Restoring Forest Ecosystems: The Human Dimension
Why should society restore forest ecosystems? What kinds of restorations are likely to succeed socially as well as ecologically? How do we maintain the volunteer force needed to implement and maintain restoration projects? Scholars are beginning to address these questions and finding that human dimensions are key to the successful implementation and maintenance of restoration projects. We recommend making clear the range of benefits resulting from restoration, negotiating ecologically sound and socially acceptable alternatives, and creating volunteer communities that sustain projects over the long run.
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Document Type: Journal Article
Affiliations: Research Social Scientist, North Central Research Station, USDA Forest Service, Chicago
Publication date: 2000-08-01
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The Journal of Forestry is the most widely circulated scholarly forestry journal in the world. In print since 1902, the Journal has received several national awards for excellence. The mission of the Journal of Forestry is to advance the profession of forestry by keeping forest management professionals informed about significant developments and ideas in the many facets of forestry: economics, education and communication, entomology and pathology, fire, forest ecology, geospatial technologies, history, international forestry, measurements, policy, recreation, silviculture, social sciences, soils and hydrology, urban and community forestry, utilization and engineering, and wildlife management. The Journal is published bimonthly: January, March, May, July, September, and November.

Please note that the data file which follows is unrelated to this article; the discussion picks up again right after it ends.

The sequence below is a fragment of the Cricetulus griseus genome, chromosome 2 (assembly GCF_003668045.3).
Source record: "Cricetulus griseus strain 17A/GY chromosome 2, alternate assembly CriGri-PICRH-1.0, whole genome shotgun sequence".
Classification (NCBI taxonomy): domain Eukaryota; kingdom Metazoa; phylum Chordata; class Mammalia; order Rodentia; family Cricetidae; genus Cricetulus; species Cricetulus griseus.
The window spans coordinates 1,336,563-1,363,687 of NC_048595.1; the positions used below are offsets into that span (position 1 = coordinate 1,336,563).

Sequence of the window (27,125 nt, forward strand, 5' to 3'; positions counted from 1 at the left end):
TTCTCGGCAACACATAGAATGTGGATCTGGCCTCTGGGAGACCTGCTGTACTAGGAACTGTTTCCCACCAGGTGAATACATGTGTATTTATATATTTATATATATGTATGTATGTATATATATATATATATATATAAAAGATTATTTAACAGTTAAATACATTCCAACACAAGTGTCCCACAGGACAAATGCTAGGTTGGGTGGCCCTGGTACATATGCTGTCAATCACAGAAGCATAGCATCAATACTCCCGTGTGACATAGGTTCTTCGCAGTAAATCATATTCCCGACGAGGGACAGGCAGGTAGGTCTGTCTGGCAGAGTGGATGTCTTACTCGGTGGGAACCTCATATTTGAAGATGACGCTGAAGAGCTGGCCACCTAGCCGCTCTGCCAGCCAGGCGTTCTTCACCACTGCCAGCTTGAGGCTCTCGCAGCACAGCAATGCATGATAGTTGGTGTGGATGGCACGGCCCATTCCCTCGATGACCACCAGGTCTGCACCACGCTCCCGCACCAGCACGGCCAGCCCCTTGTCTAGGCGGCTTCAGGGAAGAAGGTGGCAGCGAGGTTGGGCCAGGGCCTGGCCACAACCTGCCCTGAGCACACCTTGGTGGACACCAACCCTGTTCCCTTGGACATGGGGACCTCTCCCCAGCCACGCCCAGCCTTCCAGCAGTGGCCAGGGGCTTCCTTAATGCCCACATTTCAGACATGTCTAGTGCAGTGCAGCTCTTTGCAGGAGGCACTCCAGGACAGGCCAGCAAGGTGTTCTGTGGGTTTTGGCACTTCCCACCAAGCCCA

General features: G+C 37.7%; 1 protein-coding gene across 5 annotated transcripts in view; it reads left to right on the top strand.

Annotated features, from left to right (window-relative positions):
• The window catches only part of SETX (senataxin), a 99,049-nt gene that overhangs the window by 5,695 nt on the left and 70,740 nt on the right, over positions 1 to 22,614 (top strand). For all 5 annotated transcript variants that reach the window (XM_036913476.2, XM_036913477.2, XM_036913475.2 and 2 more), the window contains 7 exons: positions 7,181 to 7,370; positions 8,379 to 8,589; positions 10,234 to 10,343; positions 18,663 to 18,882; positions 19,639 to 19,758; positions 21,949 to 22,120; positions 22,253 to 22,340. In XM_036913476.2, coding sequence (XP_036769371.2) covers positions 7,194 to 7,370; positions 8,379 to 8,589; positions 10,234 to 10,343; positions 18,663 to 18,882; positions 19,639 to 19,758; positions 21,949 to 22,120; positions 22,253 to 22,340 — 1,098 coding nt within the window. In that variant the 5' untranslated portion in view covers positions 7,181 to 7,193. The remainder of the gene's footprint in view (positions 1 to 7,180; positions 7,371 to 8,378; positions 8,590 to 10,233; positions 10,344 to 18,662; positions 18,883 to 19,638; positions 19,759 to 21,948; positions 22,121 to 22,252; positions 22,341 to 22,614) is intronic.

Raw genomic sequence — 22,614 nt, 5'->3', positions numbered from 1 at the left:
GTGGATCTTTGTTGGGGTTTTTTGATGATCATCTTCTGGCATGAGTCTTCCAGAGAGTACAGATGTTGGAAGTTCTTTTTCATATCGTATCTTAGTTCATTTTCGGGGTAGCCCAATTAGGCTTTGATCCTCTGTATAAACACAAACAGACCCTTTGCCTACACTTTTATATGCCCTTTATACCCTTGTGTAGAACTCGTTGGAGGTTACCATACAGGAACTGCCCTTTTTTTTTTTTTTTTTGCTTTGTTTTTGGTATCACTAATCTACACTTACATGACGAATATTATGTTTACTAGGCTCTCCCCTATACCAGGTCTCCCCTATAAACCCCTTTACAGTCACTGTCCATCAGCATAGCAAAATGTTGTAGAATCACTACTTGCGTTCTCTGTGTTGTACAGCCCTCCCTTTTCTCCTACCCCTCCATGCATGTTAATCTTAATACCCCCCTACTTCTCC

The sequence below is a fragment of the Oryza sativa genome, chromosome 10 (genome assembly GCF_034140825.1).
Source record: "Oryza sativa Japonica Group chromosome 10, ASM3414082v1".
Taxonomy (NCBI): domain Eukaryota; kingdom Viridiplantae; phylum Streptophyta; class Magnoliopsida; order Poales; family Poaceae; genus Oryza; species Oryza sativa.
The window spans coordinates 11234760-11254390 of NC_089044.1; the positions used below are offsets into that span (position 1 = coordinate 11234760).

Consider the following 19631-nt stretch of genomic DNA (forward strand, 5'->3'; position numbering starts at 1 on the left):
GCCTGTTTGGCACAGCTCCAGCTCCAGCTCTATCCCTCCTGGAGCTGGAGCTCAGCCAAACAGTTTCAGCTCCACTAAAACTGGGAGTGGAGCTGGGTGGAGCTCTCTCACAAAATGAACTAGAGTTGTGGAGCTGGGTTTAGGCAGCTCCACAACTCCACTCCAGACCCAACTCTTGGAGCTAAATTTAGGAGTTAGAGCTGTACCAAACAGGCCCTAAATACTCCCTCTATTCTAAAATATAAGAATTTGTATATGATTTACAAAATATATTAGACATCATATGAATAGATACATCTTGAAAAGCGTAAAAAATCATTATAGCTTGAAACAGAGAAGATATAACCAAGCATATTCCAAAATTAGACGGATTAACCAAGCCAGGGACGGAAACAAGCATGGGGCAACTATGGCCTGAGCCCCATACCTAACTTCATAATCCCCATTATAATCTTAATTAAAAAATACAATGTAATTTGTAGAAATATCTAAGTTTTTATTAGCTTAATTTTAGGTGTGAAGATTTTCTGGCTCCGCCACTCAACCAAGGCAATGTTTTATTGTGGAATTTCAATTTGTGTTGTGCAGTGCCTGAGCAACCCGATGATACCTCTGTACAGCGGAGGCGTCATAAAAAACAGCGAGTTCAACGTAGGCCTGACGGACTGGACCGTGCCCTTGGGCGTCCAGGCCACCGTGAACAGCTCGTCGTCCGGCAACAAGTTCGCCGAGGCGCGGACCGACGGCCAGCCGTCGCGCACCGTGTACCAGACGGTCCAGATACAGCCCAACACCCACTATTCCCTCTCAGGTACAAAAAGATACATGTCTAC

2016 Impact Factor: 1.675 (Rank 20/64 in forestry)
Average time from submission to first decision: 39.6 days*
June 1, 2016 to Feb. 28, 2017
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